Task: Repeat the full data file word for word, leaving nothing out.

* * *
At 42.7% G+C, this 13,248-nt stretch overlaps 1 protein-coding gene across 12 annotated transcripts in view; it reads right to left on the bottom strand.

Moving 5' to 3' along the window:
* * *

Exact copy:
At 42.7% G+C, this 13,248-nt stretch overlaps 1 protein-coding gene across 12 annotated transcripts in view; it reads right to left on the bottom strand.

Moving 5' to 3' along the window: